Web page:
Hotels in Rome
The selection of hotels in Rome has, in the past, tended toward extremes: over-the-top luxury and cringe-worthy budget options. In the past several years, however, the less expensive choices (say, around the Termini station) have gotten spruced up. If you come during the summer be sure to ask if your room will be air-conditioned (you’ll want it, and it’s not always a given in smaller hotels). Find the perfect stay at some of the best hotels in Rome.
Hassler Roma is an elegant grande dame Rome hotel. Grace Kelly honeymooned here, and it’s still the hotel of choice for many of today’s celebs. The 96 stately rooms in at this 1930s palace on top of the Spanish Steps embody good taste, with the gilded furniture, antiques, and lots of marble. And the concierges can accommodate just about any request—say, mapping out routes through the Villa Borghese gardens. The Babuino 181 is a contemporary boutique hotel near the Spanish Steps and has lovely original details—a cast-iron railing and Italian marble staircase—as well as a new and marvelous rooftop bar. The D'Inghilterra, a Rome hotel that opened in the 19th century, has a rep that spans the centuries: it has counted as guests both Elizabeth Taylor and Ernest Hemingway.
The 10 exceptionally tranquil rooms at this year-old boutique hotel offer outstanding value for the amenities and location: a vine-covered alley off antiques thoroughfare Via dei Coronari.
When it comes to glamorous hotels in Rome, few exceed the Hotel Majestic on fashionable Via Veneto. Built in 1889 by renowned architect Gaetano Koch, the Neoclassical property catered to generations of glitterati and served as a backdrop for Federico Fellini’s 1960 film La Dolce Vita.
Ideal for visitors seeking a more intimate stay in Rome, this largely unknown bed-and-breakfast provides accommodations for small groups in a 16th-century palazzo built for the noble Alibrandi family.
Situated on the outskirts of the Villa Borghese gardens, the Aldrovandi hotel has a quiet location within walking distance of Via Veneto and the Scalinata della Trinità dei Monti (Spanish Steps).
With prime real estate in Via Veneto, this Beaux-Arts hotel has a history dating back to 1906.
This 12-room, ivy-draped hotel sits in the crook of a tiny lane between the busy Via Nazionale and the Forum. Ignore the cramped reception area and peek into the cavernous, 2,000-year-old crypt behind the concierge desk, on which the 17th-century building stands.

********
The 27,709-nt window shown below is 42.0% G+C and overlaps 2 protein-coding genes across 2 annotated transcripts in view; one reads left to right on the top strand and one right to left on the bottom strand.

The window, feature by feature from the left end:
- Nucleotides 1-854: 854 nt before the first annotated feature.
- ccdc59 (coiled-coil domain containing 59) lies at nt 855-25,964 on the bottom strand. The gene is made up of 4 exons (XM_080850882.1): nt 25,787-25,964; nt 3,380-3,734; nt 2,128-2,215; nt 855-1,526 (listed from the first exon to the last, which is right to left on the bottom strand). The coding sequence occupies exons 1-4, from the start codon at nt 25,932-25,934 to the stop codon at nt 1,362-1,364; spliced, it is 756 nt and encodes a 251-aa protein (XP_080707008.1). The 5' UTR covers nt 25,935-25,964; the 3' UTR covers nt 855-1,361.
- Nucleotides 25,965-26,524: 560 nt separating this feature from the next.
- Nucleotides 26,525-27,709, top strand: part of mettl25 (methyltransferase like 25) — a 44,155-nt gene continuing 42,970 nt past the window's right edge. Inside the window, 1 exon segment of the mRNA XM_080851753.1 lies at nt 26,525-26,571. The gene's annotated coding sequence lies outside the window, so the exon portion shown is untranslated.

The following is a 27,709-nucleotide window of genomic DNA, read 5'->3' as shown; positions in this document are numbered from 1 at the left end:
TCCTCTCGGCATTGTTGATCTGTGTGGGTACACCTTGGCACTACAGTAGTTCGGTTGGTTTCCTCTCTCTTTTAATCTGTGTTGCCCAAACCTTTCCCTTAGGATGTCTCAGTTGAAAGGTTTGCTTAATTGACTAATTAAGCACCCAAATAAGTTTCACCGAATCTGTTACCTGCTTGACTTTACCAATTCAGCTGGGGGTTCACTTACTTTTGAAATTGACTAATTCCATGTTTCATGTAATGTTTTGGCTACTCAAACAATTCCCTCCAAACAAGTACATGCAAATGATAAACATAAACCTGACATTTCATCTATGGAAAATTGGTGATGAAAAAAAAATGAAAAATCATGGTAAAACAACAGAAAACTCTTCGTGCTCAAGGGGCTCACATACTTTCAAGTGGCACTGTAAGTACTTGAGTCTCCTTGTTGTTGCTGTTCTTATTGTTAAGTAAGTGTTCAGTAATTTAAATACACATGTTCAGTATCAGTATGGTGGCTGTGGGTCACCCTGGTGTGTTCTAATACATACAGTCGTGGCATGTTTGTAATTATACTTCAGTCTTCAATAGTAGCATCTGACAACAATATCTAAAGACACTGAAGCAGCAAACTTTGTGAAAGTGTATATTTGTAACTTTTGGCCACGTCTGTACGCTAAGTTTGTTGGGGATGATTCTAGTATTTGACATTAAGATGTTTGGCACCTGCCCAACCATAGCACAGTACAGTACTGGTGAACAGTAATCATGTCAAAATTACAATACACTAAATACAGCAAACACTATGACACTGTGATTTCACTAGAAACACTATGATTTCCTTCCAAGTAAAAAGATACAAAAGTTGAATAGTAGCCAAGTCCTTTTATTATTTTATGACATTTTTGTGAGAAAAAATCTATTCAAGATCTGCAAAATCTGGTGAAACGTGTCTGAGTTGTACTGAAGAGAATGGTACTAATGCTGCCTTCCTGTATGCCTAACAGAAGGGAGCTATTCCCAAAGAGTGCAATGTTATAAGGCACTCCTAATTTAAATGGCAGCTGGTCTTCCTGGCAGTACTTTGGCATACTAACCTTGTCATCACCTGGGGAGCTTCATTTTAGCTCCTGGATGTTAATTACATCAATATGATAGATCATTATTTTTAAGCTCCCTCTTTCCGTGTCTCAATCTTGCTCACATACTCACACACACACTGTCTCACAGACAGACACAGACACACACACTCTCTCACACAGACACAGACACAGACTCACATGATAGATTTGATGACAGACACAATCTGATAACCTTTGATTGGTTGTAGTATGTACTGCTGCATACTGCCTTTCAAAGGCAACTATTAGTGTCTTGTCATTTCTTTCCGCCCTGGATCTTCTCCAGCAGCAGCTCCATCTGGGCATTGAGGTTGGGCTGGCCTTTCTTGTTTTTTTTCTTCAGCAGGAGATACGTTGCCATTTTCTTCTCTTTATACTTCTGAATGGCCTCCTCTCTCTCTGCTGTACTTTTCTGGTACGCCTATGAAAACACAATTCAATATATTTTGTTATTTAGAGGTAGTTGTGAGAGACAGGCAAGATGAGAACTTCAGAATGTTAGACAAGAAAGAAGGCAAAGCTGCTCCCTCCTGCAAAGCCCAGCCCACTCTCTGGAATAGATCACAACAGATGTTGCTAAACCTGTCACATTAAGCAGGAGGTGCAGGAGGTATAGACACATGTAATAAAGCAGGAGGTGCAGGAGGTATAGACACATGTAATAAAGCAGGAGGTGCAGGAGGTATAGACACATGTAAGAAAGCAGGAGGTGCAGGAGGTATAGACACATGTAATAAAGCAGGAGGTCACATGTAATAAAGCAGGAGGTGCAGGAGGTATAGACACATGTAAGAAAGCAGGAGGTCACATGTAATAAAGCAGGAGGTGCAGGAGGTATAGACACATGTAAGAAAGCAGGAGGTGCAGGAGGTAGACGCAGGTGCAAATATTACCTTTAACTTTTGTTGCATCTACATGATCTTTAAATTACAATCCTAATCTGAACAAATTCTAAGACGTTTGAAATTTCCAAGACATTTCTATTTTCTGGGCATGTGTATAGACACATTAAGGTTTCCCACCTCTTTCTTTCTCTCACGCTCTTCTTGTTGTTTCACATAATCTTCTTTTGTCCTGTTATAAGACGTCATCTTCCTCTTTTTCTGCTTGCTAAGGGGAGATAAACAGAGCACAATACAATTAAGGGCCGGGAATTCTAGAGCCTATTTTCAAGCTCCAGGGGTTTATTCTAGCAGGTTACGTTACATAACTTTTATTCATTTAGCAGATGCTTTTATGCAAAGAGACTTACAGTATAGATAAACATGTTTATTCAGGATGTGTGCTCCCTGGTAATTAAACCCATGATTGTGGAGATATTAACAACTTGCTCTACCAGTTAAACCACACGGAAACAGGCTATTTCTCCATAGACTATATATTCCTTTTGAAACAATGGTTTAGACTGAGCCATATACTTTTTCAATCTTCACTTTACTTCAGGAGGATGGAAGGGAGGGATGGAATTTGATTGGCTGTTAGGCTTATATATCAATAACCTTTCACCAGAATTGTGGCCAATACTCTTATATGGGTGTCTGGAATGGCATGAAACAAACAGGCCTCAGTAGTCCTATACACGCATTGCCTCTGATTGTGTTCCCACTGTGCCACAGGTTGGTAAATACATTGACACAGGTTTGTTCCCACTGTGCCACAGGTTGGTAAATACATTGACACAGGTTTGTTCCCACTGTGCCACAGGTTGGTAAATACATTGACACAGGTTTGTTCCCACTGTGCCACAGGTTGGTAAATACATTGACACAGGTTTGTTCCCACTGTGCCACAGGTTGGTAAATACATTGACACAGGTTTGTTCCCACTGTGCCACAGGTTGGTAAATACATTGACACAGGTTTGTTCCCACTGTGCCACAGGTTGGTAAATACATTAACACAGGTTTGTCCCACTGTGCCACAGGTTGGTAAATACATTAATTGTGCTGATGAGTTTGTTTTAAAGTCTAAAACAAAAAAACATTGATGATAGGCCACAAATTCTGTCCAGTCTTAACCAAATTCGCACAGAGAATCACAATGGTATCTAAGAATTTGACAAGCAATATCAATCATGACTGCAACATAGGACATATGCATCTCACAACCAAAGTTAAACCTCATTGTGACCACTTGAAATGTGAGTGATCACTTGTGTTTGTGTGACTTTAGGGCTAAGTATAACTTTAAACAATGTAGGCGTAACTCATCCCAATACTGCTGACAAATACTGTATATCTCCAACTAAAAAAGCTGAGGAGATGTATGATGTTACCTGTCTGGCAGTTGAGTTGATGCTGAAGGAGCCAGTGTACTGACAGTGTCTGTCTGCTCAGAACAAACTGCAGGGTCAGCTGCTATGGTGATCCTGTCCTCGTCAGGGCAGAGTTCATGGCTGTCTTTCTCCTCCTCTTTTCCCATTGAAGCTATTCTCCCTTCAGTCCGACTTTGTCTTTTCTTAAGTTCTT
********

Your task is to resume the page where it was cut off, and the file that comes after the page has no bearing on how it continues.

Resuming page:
Opened in 2008, this restored 16th century palazzo sits on what might be most beautiful street in Italy. The 64 rooms and suites range from the most perfect single room we’ve seen to family suites measuring upwards of 600 sq ft.
This four-star hotel sits atop the city's highest hill, the Esquilino. Mario Loreti designed the 10-floor, 251-room Art Deco building in 1938. Centrally located, it’s within walking distance of the Coliseum and the Termini railway station.
Large apartments for up to eight people from $850 per night; small apartments for two people from $190 per night; three-night minimum. Book through Roman Reference agency. Agents placing out-of-town VIP’s in short- or long-term apartment rentals have this property well marked in their Rolodexes.
At Hotel Aleph in central Rome, renowned American architect Adam D. Tihany takes on the role of Dante’s Virgil leading his guests through heaven and hell, each represented by a boudoir-style interior of reds, blacks, metal, and crystal.
This hotel—an updated 19th-century palazzo with 122 rooms and phenomenal terraced gardens set between Piazza del Popolo and the Spanish Steps—makes sophistication look easy.
Luisa Longo, the owner of Buonanotte Garibaldi, is a genuine Trastevere-dwelling artist; her three-room B&B, hidden behind a green gate in a wall of ivy on the Via Garibaldi, was her parents’ home.
Inspired by Anna Fendi Venturini’s desire to fare casa (make a home) whenever traveling the globe, this enchanted jewel of a guesthouse is the most exciting new hotel to open in Rome in the past decade.